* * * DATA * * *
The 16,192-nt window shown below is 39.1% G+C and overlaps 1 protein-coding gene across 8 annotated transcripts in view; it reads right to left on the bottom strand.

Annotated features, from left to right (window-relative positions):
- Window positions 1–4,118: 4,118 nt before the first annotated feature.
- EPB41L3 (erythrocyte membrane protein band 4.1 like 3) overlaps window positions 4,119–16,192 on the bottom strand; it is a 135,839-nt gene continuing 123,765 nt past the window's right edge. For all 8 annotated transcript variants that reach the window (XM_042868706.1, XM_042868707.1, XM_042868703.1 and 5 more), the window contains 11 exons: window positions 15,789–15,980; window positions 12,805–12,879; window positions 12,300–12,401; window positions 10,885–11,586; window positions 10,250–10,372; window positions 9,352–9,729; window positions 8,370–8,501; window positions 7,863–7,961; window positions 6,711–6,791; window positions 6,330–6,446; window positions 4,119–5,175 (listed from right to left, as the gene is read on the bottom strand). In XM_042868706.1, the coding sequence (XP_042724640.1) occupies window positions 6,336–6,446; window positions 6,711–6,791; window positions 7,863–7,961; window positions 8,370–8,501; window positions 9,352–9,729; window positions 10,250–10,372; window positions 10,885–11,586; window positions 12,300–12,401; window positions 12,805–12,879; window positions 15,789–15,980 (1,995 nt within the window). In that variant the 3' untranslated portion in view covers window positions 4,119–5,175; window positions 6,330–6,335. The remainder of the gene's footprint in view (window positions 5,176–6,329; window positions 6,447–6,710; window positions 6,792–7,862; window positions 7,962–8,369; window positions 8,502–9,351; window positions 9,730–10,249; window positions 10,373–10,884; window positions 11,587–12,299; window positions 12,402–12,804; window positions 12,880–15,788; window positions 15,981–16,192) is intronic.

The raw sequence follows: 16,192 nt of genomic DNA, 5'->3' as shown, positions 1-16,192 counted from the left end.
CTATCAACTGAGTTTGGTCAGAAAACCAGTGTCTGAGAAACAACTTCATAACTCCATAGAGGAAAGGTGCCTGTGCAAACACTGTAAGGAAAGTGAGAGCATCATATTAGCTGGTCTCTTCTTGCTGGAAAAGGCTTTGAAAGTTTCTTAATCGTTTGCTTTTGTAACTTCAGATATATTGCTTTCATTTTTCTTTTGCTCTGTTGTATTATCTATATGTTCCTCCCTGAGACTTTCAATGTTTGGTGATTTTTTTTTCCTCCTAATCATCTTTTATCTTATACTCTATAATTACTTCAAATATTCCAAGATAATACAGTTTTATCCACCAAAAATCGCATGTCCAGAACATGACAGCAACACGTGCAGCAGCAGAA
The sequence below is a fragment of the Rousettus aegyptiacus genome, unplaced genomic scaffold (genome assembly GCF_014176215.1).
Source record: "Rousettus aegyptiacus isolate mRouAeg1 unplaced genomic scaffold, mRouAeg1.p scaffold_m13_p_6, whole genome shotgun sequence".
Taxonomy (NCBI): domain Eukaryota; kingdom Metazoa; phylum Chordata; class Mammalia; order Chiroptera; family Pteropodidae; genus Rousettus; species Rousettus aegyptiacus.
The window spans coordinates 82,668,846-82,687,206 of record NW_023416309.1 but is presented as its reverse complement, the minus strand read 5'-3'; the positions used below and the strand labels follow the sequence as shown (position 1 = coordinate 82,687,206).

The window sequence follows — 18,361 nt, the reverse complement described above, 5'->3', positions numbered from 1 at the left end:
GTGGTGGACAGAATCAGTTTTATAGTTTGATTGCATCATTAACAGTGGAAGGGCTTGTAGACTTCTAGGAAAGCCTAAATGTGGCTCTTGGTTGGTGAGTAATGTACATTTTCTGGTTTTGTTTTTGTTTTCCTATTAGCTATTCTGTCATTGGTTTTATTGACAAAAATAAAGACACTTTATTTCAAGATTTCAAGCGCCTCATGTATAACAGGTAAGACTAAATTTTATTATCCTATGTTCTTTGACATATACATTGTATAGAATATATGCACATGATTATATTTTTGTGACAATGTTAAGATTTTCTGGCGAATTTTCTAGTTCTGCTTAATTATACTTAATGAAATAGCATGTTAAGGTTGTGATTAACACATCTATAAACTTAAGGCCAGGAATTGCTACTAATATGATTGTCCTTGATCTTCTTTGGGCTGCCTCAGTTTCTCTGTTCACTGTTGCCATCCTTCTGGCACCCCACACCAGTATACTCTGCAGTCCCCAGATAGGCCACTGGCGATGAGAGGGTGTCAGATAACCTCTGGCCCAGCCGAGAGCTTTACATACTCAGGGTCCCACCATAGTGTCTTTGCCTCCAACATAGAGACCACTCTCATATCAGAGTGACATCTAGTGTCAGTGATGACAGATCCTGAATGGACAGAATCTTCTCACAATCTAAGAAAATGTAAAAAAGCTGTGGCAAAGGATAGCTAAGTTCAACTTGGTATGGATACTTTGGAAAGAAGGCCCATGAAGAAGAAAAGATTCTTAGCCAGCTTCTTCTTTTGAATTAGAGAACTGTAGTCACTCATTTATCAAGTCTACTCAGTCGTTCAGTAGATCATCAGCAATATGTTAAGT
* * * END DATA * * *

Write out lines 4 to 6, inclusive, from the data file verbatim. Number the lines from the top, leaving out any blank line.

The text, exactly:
- EPB41L3 (erythrocyte membrane protein band 4.1 like 3) overlaps window positions 4,119–16,192 on the bottom strand; it is a 135,839-nt gene continuing 123,765 nt past the window's right edge. For all 8 annotated transcript variants that reach the window (XM_042868706.1, XM_042868707.1, XM_042868703.1 and 5 more), the window contains 11 exons: window positions 15,789–15,980; window positions 12,805–12,879; window positions 12,300–12,401; window positions 10,885–11,586; window positions 10,250–10,372; window positions 9,352–9,729; window positions 8,370–8,501; window positions 7,863–7,961; window positions 6,711–6,791; window positions 6,330–6,446; window positions 4,119–5,175 (listed from right to left, as the gene is read on the bottom strand). In XM_042868706.1, the coding sequence (XP_042724640.1) occupies window positions 6,336–6,446; window positions 6,711–6,791; window positions 7,863–7,961; window positions 8,370–8,501; window positions 9,352–9,729; window positions 10,250–10,372; window positions 10,885–11,586; window positions 12,300–12,401; window positions 12,805–12,879; window positions 15,789–15,980 (1,995 nt within the window). In that variant the 3' untranslated portion in view covers window positions 4,119–5,175; window positions 6,330–6,335. The remainder of the gene's footprint in view (window positions 5,176–6,329; window positions 6,447–6,710; window positions 6,792–7,862; window positions 7,962–8,369; window positions 8,502–9,351; window positions 9,730–10,249; window positions 10,373–10,884; window positions 11,587–12,299; window positions 12,402–12,804; window positions 12,880–15,788; window positions 15,981–16,192) is intronic.

The raw sequence follows: 16,192 nt of genomic DNA, 5'->3' as shown, positions 1-16,192 counted from the left end.
CTATCAACTGAGTTTGGTCAGAAAACCAGTGTCTGAGAAACAACTTCATAACTCCATAGAGGAAAGGTGCCTGTGCAAACACTGTAAGGAAAGTGAGAGCATCATATTAGCTGGTCTCTTCTTGCTGGAAAAGGCTTTGAAAGTTTCTTAATCGTTTGCTTTTGTAACTTCAGATATATTGCTTTCATTTTTCTTTTGCTCTGTTGTATTATCTATATGTTCCTCCCTGAGACTTTCAATGTTTGGTGATTTTTTTTTCCTCCTAATCATCTTTTATCTTATACTCTATAATTACTTCAAATATTCCAAGATAATACAGTTTTATCCACCAAAAATCGCATGTCCAGAACATGACAGCAACACGTGCAGCAGCAGAA